The U.S. Department of Energy (DOE) has announced $14 million to increase consumer battery recycling and create a more sustainable domestic battery supply chain. Supported by the Bipartisan Infrastructure Law and managed by DOE’s Manufacturing and Energy Supply Chains Office (MESC), the selected projects will provide over 1,000 collection points across the country for spent batteries from consumer products, allowing consumers easy and free access to turn in old batteries and battery-containing devices and reduce e-waste.

Said U.S. Secretary of Energy Jennifer M. Granholm. “With hundreds of drop-off points across the country, we’re making it easier to recycle batteries from old cellphones and laptops — in-turn allowing us to reuse the critical minerals we would normally source from China for new clean energy manufacturing. At DOE we’re excited to help create a circular, sustainable domestic supply chain.”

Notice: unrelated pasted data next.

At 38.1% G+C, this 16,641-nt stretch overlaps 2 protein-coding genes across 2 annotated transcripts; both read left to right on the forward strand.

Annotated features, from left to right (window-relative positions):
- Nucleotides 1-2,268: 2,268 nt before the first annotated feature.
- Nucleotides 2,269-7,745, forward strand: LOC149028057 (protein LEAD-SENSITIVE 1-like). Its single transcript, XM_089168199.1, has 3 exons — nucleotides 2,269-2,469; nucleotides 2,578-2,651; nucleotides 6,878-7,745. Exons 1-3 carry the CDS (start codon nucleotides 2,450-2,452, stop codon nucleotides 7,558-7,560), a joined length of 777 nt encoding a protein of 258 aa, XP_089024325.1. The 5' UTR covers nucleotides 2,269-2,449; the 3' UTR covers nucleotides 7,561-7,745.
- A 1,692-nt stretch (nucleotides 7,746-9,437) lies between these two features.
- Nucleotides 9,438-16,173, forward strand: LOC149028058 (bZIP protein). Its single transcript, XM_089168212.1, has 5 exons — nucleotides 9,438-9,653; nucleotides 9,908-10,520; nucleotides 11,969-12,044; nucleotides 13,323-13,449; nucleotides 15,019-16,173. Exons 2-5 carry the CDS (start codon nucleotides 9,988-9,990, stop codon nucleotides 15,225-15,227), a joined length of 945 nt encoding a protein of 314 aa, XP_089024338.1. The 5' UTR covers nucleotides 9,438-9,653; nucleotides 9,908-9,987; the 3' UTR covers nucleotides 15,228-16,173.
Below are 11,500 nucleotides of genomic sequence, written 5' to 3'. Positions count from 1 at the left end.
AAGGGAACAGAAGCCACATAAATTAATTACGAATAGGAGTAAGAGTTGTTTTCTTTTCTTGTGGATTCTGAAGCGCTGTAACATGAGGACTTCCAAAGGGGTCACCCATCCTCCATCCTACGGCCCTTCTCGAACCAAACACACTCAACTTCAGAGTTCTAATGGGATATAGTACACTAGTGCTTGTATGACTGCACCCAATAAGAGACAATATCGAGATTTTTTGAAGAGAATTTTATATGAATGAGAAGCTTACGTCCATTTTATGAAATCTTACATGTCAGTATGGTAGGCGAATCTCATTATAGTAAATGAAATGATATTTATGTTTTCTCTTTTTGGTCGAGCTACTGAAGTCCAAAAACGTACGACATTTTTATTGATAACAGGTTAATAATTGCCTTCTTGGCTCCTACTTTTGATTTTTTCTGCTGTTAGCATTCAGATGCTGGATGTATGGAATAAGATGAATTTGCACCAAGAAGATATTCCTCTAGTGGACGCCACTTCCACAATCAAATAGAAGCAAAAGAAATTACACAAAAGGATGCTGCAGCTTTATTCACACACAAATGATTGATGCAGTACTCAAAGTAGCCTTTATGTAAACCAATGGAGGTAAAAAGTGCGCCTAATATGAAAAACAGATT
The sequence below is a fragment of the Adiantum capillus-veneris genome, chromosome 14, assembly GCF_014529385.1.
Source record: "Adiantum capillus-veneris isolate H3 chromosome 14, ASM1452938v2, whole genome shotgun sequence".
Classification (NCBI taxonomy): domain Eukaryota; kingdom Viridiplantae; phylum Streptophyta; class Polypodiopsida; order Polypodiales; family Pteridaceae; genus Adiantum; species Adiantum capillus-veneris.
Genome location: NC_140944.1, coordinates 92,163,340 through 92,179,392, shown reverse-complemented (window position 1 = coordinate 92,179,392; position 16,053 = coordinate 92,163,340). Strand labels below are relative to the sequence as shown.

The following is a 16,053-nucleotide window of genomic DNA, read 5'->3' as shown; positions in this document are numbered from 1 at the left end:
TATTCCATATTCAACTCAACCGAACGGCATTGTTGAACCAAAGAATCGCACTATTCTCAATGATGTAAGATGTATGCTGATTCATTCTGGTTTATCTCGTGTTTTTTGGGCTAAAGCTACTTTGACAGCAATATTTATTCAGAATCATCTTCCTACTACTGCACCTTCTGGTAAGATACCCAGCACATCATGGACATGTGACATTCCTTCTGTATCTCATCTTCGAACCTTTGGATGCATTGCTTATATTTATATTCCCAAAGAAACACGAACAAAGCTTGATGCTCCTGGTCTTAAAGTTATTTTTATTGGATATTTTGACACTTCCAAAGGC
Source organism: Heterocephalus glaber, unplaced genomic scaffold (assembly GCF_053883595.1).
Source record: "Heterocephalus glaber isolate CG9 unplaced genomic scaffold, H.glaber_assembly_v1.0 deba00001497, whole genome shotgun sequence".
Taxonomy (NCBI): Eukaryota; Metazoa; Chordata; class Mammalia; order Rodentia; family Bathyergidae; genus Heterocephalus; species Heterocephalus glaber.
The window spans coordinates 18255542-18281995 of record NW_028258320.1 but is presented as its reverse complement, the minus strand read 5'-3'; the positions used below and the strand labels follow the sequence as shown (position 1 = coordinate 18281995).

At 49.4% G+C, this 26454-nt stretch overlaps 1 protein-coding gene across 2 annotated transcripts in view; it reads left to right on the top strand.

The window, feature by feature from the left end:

Recycling spent batteries provides our domestic industry with additional sources of necessary materials to make new batteries or other products, and retailers can play a vital role in making recycling accessible and easy for consumers. Consumer products including rechargeable batteries, cell phones, laptops, vacuums, and smartwatches contain critical minerals and materials such as nickel, lithium, and graphite that can be reused across the clean energy sector. Once batteries are no longer usable, consumers need places to deposit their spent batteries. Retailer store fronts visited by consumers are prime locations for battery collection points and in turn can promote more business for retailers.

Staples U.S. Retail, and battery retailer, Batteries Plus, were selected to receive over $7 million each to install portable consumer battery recycling drop-offs at their stores. The two companies will create over 1,000 new drop-off locations across the nation, many that will be located in disadvantaged communities.

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